A snuffling and snorting outside my tent stirs me awake. I sit up, feel for my bear spray, and try to recall my surroundings. My tent is just one of several, and the food is locked in an old trailer down a path through the scrubby trees. The only other sound is my breathing—until a sharp bang from someone hitting a pot splits the air, shooing away our midnight visitor in a calm, firm voice: “Yau ‘thà. [Hello, black bear.] Go on now. Not tonight, thank you.”
I lie back down, and as sleep drift...
The past and future are in full flower on Kodiak Island as an indigenous culture reclaims its artistic roots..
Embracing the Weirdness of Waterless Waterways | Ha...
Bandits on the Beach
The young scientist gripping the wheel of a motorboat slicing through the ocean waves has the last name Suraci—Icarus spelled backward.
It’s another scientist onboard who points this out. Michael Clinchy, a behavioral ecologist at the University of Victoria in British Columbia, is amused by the fact. His PhD student, Justin Suraci, smiles. Clinchy and Suraci study the ecology of fear. Raising the specter of the mythological Icarus (who, at his peril, ignored a warning to fly too close to the sun), suggests there’s a certain hubris, a certain fearlessness in their study.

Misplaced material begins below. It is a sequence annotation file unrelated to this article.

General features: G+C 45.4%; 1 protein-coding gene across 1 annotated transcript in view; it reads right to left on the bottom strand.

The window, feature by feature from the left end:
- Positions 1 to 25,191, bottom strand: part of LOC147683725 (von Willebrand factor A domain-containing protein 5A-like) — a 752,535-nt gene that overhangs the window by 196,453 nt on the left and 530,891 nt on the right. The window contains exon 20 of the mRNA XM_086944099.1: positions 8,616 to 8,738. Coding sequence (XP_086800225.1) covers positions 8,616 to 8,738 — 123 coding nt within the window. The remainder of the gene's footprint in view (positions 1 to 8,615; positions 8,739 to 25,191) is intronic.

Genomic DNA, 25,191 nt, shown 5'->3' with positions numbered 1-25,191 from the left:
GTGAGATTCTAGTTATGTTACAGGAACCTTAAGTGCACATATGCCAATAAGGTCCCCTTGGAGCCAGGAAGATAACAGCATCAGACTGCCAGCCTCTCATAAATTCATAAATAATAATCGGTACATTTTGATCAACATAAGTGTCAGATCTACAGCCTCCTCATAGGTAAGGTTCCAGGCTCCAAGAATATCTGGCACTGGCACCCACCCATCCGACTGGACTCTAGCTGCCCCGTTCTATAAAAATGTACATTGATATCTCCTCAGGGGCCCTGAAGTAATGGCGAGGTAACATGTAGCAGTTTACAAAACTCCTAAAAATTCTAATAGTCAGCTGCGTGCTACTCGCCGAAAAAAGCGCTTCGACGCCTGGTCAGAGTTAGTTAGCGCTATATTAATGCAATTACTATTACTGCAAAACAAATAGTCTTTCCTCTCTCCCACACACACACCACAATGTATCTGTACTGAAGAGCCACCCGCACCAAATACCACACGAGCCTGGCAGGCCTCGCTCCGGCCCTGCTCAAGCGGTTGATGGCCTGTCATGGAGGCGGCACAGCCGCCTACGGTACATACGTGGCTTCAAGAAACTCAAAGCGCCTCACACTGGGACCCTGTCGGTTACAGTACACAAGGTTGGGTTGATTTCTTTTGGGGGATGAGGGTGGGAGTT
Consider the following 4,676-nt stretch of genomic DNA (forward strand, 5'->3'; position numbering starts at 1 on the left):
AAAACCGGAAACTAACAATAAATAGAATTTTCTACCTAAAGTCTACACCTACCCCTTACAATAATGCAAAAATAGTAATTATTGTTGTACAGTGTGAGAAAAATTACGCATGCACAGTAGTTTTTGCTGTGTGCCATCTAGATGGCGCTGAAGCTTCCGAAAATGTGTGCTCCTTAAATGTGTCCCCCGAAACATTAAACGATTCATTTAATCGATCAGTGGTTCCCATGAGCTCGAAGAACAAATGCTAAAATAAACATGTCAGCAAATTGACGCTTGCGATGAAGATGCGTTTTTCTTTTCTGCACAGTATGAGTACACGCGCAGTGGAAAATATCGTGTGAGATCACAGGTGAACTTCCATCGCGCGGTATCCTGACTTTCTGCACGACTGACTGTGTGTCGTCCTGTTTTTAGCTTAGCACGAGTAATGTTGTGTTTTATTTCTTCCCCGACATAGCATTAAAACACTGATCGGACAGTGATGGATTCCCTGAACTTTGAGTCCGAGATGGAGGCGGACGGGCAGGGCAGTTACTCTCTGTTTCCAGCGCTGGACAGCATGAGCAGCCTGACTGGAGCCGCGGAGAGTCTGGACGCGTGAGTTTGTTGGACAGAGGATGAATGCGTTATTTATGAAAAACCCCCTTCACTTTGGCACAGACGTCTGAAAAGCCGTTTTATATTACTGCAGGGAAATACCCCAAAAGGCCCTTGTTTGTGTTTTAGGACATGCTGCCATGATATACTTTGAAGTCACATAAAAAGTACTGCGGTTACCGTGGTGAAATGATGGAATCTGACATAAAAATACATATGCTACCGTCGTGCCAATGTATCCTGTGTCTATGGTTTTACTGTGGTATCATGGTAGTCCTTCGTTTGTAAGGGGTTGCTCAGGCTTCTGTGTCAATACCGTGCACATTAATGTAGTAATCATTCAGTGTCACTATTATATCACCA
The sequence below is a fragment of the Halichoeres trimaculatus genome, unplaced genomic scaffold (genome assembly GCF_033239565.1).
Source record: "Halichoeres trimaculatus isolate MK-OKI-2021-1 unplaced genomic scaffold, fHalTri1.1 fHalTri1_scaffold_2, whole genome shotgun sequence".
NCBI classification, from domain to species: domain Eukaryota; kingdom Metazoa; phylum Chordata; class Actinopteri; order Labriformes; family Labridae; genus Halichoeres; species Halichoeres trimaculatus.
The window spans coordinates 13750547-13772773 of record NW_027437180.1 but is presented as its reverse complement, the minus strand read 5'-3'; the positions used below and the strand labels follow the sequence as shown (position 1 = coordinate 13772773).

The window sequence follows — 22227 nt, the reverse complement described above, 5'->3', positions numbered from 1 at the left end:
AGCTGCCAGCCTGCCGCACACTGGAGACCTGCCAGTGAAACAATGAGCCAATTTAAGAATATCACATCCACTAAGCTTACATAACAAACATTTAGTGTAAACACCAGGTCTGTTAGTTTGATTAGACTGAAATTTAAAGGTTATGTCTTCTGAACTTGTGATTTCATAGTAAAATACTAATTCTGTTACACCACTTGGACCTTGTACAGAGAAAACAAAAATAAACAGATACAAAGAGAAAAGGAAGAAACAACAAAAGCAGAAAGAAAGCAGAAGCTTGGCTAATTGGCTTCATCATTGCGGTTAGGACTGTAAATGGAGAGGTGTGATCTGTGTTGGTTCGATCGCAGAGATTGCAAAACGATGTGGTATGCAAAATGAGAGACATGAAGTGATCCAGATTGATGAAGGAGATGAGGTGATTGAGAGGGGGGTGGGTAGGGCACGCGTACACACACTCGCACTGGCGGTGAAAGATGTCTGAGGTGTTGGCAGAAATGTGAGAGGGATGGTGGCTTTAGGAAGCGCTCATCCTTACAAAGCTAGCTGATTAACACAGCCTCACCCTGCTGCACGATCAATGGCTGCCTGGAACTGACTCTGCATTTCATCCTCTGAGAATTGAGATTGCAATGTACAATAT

No sea is without its mythical creatures, and in the North Atlantic reside the seal people. They entice humans. Trouble ensues.
The Intelligent Life of the City Raccoon - Issue 18...
September 19 is International Talk Like a Pirate Day, but since no one can sustain more than two minutes of talking like a movie version of a pirate without damaging a vocal cord or two, maybe it should be the day to dress like a pirate.
After being nearly wiped out a century ago, the sea otter population in Canada is booming. But not everyone is glad to welcome them back
IT'S shortly after dawn on Canada's west coast. We're standing on a rocky islet, and below us are the animals we have come to watch: about 15 sea otters are grooming, snacking and snoozing in the ocean. Then four fishing skiffs zoom by and the otters scatter.
I'm here with marine ecologist Erin Rechsteiner, who has been watching sea otters at this particular spot since they first arrived in autumn 2013. The raft of males, numbering up to 130 animals in winter and spring, is a sea otter vanguard.